Similar to many young aspiring farmers, Adrian Buckley owned cattle within his father’s herd, but external pressures and a desire to do his own thing resulted in him actively looking for a farm.
“BEAM triggered things. The reduction figures were coming up and the father was saying he’d have to sell some of his own cattle in order to keep mine. I suppose that was his way of saying to find somewhere for my own stock.
“It was a good push to get, the encouragement to do your own thing and be more independent, make your own choices.”
Finding farms to rent in west Cork isn’t easy so Adrian had to do a bit of scouting before finding a farm for lease half an hour from home.
Looking for ground was a bit of a “last minute.com job”, he says. “I was very lucky. It was the first week of May and I saw this advertised, so I spoke to the owner and got on well with them and we made a deal through an auctioneer. That was May 2020 and in the middle of Covid-19, so it was something to keep me busy.”
The farm he currently rents consists of 32ac, all in one block. It’s split in natural divisions, with some larger fields divided with a reel and posts. On relatively high ground that runs to almost 550ft above sea level, it’s a good dry farm nonetheless and, as Adrian explained, it was well set up.
“The paddocks were fairly well laid out. There were water troughs and it was all reseeded in the previous five or six years, so it was a good place to walk into. I’m running a herd of 25 sucklers. Breeding is all AI and the cows are mainly Limousin. I cross them with blues and maybe the odd Charolais.
“They would be from a similar background to the home herd. The system I run is autumn-calving and selling the weanlings and a few pedigree bulls. Weanlings are sold at special weanling sales from May onwards at Gortatlea, Kenmare or Skibbereen. I’d keep my own heifers as replacements and last year I did a bit of contract rearing for a neighbour. I might do that again.”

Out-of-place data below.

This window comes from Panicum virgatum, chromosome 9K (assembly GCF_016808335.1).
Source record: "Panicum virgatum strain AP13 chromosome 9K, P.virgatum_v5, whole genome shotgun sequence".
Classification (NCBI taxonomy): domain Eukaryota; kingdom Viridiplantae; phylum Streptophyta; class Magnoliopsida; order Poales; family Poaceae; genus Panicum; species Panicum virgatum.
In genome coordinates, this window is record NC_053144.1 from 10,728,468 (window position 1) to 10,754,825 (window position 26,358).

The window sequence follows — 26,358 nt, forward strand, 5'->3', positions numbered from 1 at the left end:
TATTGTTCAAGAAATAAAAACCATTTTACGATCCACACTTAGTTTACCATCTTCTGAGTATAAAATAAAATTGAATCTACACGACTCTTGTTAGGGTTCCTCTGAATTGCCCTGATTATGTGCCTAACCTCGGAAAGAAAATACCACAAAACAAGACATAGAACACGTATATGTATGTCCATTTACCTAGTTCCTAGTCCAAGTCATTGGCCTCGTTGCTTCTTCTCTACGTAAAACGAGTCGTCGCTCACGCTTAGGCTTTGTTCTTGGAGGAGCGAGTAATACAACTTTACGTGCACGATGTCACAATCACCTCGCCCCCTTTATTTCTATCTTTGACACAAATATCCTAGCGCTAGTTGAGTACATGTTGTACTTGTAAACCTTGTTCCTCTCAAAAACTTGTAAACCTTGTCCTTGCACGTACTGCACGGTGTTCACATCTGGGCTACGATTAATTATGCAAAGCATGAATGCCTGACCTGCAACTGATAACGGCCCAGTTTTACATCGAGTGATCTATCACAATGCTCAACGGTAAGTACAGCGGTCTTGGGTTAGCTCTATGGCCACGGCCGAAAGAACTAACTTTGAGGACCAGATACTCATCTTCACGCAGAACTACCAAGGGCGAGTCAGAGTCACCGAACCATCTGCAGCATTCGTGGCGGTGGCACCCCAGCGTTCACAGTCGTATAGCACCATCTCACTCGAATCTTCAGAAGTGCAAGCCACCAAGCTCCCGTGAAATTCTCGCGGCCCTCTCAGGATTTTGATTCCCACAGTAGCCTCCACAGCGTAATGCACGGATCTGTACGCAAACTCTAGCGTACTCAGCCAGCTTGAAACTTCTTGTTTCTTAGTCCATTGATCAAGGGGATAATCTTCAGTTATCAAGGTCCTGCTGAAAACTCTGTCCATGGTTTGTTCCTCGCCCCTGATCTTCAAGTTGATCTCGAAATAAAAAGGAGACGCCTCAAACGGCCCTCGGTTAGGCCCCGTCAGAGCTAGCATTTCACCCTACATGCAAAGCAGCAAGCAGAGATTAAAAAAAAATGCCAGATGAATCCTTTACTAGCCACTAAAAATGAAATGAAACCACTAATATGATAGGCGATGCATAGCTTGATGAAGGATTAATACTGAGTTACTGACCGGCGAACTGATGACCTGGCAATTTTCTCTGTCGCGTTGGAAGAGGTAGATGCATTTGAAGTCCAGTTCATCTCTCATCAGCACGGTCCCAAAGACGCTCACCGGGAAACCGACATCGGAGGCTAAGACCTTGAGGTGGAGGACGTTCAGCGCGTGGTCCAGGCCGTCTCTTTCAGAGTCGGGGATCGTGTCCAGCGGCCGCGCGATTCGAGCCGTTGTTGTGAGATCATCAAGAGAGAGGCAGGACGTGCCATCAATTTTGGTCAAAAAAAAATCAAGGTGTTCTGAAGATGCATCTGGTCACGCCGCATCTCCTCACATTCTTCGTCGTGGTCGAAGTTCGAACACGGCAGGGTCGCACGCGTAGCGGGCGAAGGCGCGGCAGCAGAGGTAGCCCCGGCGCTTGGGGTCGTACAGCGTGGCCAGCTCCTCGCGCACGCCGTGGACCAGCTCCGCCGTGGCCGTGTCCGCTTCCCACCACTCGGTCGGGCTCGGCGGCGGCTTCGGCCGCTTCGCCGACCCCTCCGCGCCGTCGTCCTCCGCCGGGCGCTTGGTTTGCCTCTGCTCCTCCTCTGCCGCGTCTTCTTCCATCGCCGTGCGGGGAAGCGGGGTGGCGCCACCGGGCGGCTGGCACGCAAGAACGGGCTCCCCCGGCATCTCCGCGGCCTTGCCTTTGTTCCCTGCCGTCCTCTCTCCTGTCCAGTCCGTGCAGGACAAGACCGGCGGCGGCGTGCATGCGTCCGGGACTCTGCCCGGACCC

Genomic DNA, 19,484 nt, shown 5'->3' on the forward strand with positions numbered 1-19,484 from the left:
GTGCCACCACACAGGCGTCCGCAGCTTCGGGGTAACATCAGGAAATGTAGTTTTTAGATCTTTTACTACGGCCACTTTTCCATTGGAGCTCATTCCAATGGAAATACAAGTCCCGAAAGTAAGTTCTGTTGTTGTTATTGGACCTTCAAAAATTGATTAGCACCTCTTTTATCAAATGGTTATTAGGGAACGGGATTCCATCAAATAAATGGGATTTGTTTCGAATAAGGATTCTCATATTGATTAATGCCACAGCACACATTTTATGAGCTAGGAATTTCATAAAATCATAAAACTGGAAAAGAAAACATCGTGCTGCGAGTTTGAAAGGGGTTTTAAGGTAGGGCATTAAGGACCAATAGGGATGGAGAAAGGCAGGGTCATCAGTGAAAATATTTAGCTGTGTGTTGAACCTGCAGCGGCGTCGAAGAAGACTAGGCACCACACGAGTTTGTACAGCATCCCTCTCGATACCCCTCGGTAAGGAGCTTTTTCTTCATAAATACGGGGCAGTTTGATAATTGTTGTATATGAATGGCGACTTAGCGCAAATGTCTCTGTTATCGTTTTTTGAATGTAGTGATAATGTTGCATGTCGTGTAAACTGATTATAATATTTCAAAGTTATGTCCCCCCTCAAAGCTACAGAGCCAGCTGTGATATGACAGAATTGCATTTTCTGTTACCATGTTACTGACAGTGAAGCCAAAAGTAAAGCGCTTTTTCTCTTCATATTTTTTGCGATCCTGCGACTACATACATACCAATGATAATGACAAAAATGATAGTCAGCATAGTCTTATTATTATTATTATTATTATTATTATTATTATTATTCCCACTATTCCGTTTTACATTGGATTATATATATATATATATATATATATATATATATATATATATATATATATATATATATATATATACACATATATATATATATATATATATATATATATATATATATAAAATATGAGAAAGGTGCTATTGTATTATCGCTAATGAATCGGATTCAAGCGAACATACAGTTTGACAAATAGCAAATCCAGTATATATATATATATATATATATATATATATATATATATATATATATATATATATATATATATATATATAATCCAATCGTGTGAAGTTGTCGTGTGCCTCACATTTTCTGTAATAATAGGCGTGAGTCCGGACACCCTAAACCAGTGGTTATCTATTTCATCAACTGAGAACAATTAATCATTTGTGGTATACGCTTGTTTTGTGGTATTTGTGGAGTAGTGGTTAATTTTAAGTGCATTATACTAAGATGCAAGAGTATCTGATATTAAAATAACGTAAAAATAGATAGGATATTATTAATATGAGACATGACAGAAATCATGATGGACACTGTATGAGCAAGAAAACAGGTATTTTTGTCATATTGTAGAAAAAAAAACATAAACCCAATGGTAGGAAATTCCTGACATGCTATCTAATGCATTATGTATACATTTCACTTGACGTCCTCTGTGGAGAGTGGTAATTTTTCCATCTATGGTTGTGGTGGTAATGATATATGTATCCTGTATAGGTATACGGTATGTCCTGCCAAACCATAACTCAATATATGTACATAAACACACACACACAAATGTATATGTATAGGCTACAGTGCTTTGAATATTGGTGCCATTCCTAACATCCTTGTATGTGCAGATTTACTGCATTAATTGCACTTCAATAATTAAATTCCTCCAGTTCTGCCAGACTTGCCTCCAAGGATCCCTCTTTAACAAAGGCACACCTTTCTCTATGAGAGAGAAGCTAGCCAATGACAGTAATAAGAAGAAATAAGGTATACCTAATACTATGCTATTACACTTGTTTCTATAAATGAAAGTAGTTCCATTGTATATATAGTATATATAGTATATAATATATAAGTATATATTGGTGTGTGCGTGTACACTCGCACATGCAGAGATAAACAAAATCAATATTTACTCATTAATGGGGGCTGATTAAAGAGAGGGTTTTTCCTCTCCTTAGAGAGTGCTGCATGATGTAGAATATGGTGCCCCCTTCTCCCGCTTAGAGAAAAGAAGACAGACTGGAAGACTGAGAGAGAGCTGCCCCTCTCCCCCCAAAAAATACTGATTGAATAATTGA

On the commercial cows, Adrian’s bull of choice is a middle of the road Belgian Blue.
“Nothing too hard-calved. You’d still have to watch them and have your cow in the right condition calving, but we wouldn’t go too hard-calving. We’d be watching the star ratings as well as calving ease and still keeping an eye on the terminal side of things. You want something balanced, something that you can sell. Last year, I used AZL, DBZ, EBY and LM2116.”
While there are animal handling facilities on the land, there are no sheds, so Adrian has rented cattle accommodation elsewhere. Distance is no object to Adrian and he found a shed in Castlehaven, 40 minutes away.
Despite the distance from the grazing, the arrangement works out well for him.
“I work as an ag consultant with Owen O’Driscoll and associates in Skibbereen. That’s 10 minutes from where the cattle are wintered. It’s a four-bay shed with calving pen and creep pens behind it. I buy silage from the man I rent off and the silage I make on the rented ground I feed if needed to whatever cattle are left here and can transport it to the shed if required after.”
Breeding takes place on the main farm and Adrian uses a vasectomised bull with a chin ball for heat detection. For calving, he uses a combination of cameras and MooCall.
Despite high input costs, good beef prices are a help.
“The cattle trade is on fire. The prices my father got recently were fantastic and it would give you a bit of confidence too when you see the likes of it.
“He averaged €3.58/kg for the bulls that averaged over 400kg. They were mainly double-muscled blues with a few Limousins and Charolais too. I’ll be weaning my own bull calves soon, so I’d be hoping for similar.”
“I’ve about five pedigree Limousin cows and I’ll probably keep it around that. I have five good ones and do a bit of showing and bull sales. I’d sell a few pedigree bulls every year, Bluehill Limousins is the prefix. I took up showing at the local shows with my brother in 2018.
“There is a good bit of work involved in showing, but we enjoy it and it’s a good way to meet potential customers. We travel to the shows with our neighbour, who shows pedigree Charolais cattle. It’s handy as we help each other out.
“We went to the FBD national livestock show at Tullamore Show for first time in 2019. We won nothing, but it was a great experience and there was a great standard of cattle on show there. Getting back there would be a good target. The main bulls I use on the pedigrees would be Grangeford Jojo(LM2393) and Plumtree Fantastic (S1278).
“You’re very much in dairy country around here and the main market would be mainly Hereford and Angus bulls. But there are a few dairy farmers interested in Limousin too.”